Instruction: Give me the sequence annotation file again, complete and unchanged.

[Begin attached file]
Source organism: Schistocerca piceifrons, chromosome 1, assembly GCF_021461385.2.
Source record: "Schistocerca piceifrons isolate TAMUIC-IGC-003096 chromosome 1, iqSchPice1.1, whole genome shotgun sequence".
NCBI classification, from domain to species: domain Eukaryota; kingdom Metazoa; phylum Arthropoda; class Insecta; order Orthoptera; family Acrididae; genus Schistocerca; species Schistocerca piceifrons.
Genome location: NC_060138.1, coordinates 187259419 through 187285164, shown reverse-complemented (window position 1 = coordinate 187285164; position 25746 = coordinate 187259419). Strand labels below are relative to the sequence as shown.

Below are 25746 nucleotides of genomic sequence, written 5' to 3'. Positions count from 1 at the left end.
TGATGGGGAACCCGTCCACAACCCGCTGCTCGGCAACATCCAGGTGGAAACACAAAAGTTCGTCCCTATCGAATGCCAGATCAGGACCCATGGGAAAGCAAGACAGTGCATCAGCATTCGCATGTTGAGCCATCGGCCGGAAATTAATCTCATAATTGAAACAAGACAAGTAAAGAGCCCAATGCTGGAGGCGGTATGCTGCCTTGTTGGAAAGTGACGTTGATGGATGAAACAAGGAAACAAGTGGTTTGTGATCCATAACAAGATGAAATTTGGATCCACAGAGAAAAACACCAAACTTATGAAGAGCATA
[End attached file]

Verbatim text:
Source organism: Schistocerca piceifrons, chromosome 1, assembly GCF_021461385.2.
Source record: "Schistocerca piceifrons isolate TAMUIC-IGC-003096 chromosome 1, iqSchPice1.1, whole genome shotgun sequence".
NCBI classification, from domain to species: domain Eukaryota; kingdom Metazoa; phylum Arthropoda; class Insecta; order Orthoptera; family Acrididae; genus Schistocerca; species Schistocerca piceifrons.
Genome location: NC_060138.1, coordinates 187259419 through 187285164, shown reverse-complemented (window position 1 = coordinate 187285164; position 25746 = coordinate 187259419). Strand labels below are relative to the sequence as shown.

Below are 25746 nucleotides of genomic sequence, written 5' to 3'. Positions count from 1 at the left end.
TGATGGGGAACCCGTCCACAACCCGCTGCTCGGCAACATCCAGGTGGAAACACAAAAGTTCGTCCCTATCGAATGCCAGATCAGGACCCATGGGAAAGCAAGACAGTGCATCAGCATTCGCATGTTGAGCCATCGGCCGGAAATTAATCTCATAATTGAAACAAGACAAGTAAAGAGCCCAATGCTGGAGGCGGTATGCTGCCTTGTTGGAAAGTGACGTTGATGGATGAAACAAGGAAACAAGTGGTTTGTGATCCATAACAAGATGAAATTTGGATCCACAGAGAAAAACACCAAACTTATGAAGAGCATA